Wednesday, 26 January 2011

Hovis – still as good as they have always been

Heritage or Habit?
One of Britain’s best loved TV ads was of the boy pushing his heavy laden basket of Hovis bread to the top of the cobbly street and a more recent version featuring the boy running through the last 122 years of the most poignant events in British history
Are brands with heritage a good reason to buy? Do the brands we have grown up with give us comfort because we are familiar with them or should we be looking deeper than 'since 1886' and the brand slogan. Do we love them because they remind us of the past, conjuring up feelings of nostalgia, family history and childhood memories? Or is it clever marketing that is capitalising on this nostalgia and reminding us to stick to choosing what we have always known? Focussing on the subject of choice is an interesting point here.
Having visited the Hovis factory today, I found very few nostalgic items other than the bike in the reception area, as nice as it was, and as far as I know there is no Hovis museum to celebrate the great brand's British past. However, I did meet two very nice chaps, one of which had worked in the company for over 25 years having worked his way up through the ranks and now Project Manager of the site in Nottingham.
Owned by Premier Foods, Hovis produce over 839 million loaves per year and deliver to 9000 outlets a day across seven sites in the UK. Rank Hovis is the biggest miller in the UK producing 1.2million tonnes of flour per year. For the Project Manager at Hovis in Nottingham, his priority along with a few hundred ‘Baking Operatives’ is to ensure they produce 14,000 loaves+16,000 rolls every hour, 7 days a week, 364 days a year (they get Christmas Day off). Each loaf takes about 3.5 hours to go through the entire process. The journey starts with 3.5 mins in the mix, 4mins to divide/mould/shape, 3 mins in the first proof, 50 mins final proof, 21 mins to bake, 2hrs to cool, then sliced & bagged, racked & packed and out the door. It was quite amazing to see. I was completely mesmerised by thousands of loaves passing over my head on the lines bobbing along, uniformly travelling to their next destination. It was certainly a slick operation.

In order to feed the British public with their best-selling white sliced sandwich loaf and other assortments Hovis must supply the endless aisles of supermarkets with own label and branded products - and to do this means keeping their production line going morning, noon & night. This passionate chap, who is 100% committed to making sure the high speed (chorleywood bread) process runs smoothly, interestingly preferred the Hovis Scottish Pride loaf which had a more crusty and dense texture as opposed to the lighter sandwich loaves.

Nothing is left to chance, every ingredient is computer programmed with alarm bells going off if any ingredient or measure has been left out. Fermentation is fast and uses the ADD (Advanced Dough Development) method to ensure consistency and accurate specification compliance with every loaf. Surprisingly, the top three criteria on the hitlist for quality check is height/size, whiteness and texture. Even the renowned Hovis bread competition awards the perfect loaf according to height and texture. So where does taste come into it?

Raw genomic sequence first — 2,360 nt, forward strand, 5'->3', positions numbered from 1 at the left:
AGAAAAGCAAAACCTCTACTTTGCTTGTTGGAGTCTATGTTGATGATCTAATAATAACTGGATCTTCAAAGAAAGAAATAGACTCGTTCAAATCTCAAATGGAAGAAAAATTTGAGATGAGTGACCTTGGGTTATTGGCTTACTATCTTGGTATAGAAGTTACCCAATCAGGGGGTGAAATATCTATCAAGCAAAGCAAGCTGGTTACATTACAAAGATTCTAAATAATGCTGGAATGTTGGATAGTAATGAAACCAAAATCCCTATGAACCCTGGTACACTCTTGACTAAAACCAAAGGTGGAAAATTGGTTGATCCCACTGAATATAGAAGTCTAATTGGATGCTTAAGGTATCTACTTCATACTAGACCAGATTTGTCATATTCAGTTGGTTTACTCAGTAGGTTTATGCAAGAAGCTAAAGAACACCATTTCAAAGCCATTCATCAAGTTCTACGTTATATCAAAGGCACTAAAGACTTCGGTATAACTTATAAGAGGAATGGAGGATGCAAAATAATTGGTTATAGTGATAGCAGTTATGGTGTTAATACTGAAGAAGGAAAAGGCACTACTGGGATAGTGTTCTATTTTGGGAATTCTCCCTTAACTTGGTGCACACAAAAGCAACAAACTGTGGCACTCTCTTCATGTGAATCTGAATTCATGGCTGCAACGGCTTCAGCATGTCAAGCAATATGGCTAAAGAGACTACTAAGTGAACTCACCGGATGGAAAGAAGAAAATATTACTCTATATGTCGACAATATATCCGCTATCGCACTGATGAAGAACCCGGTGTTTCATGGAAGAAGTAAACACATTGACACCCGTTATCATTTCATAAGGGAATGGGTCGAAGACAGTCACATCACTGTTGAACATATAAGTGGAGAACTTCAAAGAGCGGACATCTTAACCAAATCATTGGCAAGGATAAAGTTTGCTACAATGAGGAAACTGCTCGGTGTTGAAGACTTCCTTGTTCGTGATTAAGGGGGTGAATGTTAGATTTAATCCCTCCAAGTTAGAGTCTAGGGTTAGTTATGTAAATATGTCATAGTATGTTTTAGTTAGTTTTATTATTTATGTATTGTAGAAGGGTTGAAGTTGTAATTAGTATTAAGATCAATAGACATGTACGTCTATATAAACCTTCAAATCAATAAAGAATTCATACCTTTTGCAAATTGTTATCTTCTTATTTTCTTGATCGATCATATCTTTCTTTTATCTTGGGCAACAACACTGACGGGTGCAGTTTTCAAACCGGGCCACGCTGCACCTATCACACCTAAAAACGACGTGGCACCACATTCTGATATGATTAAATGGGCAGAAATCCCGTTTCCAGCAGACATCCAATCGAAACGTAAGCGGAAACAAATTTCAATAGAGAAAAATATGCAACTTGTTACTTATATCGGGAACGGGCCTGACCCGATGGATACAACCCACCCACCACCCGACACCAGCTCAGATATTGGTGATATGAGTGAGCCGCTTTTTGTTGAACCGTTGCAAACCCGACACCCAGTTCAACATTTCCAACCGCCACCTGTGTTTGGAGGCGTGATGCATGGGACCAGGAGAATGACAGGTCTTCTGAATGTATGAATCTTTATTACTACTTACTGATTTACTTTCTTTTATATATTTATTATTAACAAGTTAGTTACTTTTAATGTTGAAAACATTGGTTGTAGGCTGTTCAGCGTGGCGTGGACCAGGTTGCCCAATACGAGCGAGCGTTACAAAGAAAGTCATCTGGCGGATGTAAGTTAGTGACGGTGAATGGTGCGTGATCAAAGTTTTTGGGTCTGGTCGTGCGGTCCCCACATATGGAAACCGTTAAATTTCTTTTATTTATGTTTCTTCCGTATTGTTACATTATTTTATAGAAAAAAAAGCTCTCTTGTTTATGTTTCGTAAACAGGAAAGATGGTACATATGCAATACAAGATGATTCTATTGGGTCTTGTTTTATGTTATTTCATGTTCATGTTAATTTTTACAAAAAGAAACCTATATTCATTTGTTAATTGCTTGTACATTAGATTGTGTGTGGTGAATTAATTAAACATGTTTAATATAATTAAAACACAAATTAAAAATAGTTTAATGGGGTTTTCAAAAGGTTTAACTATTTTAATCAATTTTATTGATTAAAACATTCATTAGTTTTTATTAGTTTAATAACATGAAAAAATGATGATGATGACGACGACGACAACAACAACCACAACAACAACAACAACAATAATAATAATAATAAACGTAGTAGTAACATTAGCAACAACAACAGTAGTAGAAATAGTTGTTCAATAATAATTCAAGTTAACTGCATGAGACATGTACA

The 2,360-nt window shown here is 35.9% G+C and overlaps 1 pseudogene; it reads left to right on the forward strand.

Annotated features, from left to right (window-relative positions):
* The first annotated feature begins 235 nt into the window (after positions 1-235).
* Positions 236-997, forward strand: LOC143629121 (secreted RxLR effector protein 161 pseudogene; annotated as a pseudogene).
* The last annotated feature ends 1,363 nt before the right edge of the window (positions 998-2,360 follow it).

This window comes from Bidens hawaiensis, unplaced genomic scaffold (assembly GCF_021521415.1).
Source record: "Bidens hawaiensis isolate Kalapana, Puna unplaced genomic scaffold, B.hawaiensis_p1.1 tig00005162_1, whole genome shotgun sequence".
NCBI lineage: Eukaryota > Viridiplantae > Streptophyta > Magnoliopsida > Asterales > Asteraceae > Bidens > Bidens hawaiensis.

As an aspiring Artisan baker (not a baking operative!), it occurred to me today how extremely reliant we are on sight alone to make a choice on what food we buy. Perhaps it’s the lack of smell, sound, touch and taste that we are given in the supermarket environment that means our sight has become our strongest sense, overcompensating because we don’t use our other senses at all. Similar to those that may have lost their vision become heavily reliant on other senses, particularly sound and touch.

So if we only have sight to make our choice then perhaps there is a good reason for buying brands in a habitual manner...


  1. Interesting to note that the Guardian picked up on the question of sight a couple of days after your post!

    The arrival of "in-store bakeries" amongst the big 4 does suggest that they also see smell and touch as part of their amoury in the battle for the £ in your pocket!

  2. Great article, thanks.

    Have just applied to the School of Artisan Food for the 2011 intake for the diploma.

    Would it be alright to ask you a few questions about your experience so far please?

  3. Thanks for the link Tony. Your absolutely right, ironically in a twist to ensure we remain loyal to the one-stop-box-shop, the 'in-store' bakeries attempt to entice our senses with 'freshly made'(baked-off) bread. If your interested, there is a detailed report from the Real Bread Campaign calling 'in-store' bakeries a "tanning salon for baguettes". Not surprising, the supermarkets were mostly secretive with their responses - that's if they responded at all!